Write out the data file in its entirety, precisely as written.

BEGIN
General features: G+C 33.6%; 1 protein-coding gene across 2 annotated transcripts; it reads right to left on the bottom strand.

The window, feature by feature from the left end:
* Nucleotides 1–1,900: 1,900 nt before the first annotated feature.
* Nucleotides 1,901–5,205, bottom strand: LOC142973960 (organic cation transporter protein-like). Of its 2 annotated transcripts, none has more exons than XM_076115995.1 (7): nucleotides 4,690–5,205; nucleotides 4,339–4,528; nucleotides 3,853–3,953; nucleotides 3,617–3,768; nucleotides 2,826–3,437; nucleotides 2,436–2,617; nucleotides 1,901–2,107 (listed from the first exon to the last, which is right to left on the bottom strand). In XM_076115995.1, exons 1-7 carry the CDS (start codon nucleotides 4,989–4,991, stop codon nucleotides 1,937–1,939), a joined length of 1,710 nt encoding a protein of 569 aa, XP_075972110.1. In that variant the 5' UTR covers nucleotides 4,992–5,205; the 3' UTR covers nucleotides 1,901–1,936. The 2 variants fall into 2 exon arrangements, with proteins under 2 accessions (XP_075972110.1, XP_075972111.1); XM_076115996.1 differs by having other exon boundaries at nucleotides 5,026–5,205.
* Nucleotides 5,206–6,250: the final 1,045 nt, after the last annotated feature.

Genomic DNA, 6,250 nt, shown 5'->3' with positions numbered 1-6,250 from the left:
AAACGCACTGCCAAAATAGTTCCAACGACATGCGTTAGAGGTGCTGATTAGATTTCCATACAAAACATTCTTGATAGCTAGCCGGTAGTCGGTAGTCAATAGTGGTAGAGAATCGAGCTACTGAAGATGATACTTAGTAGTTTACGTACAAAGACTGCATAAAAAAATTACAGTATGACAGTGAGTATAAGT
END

General features: G+C 33.6%; 1 protein-coding gene across 2 annotated transcripts; it reads right to left on the bottom strand.

The window, feature by feature from the left end:
* Nucleotides 1–1,900: 1,900 nt before the first annotated feature.
* Nucleotides 1,901–5,205, bottom strand: LOC142973960 (organic cation transporter protein-like). Of its 2 annotated transcripts, none has more exons than XM_076115995.1 (7): nucleotides 4,690–5,205; nucleotides 4,339–4,528; nucleotides 3,853–3,953; nucleotides 3,617–3,768; nucleotides 2,826–3,437; nucleotides 2,436–2,617; nucleotides 1,901–2,107 (listed from the first exon to the last, which is right to left on the bottom strand). In XM_076115995.1, exons 1-7 carry the CDS (start codon nucleotides 4,989–4,991, stop codon nucleotides 1,937–1,939), a joined length of 1,710 nt encoding a protein of 569 aa, XP_075972110.1. In that variant the 5' UTR covers nucleotides 4,992–5,205; the 3' UTR covers nucleotides 1,901–1,936. The 2 variants fall into 2 exon arrangements, with proteins under 2 accessions (XP_075972110.1, XP_075972111.1); XM_076115996.1 differs by having other exon boundaries at nucleotides 5,026–5,205.
* Nucleotides 5,206–6,250: the final 1,045 nt, after the last annotated feature.

Genomic DNA, 6,250 nt, shown 5'->3' with positions numbered 1-6,250 from the left:
AAACGCACTGCCAAAATAGTTCCAACGACATGCGTTAGAGGTGCTGATTAGATTTCCATACAAAACATTCTTGATAGCTAGCCGGTAGTCGGTAGTCAATAGTGGTAGAGAATCGAGCTACTGAAGATGATACTTAGTAGTTTACGTACAAAGACTGCATAAAAAAATTACAGTATGACAGTGAGTATAAGT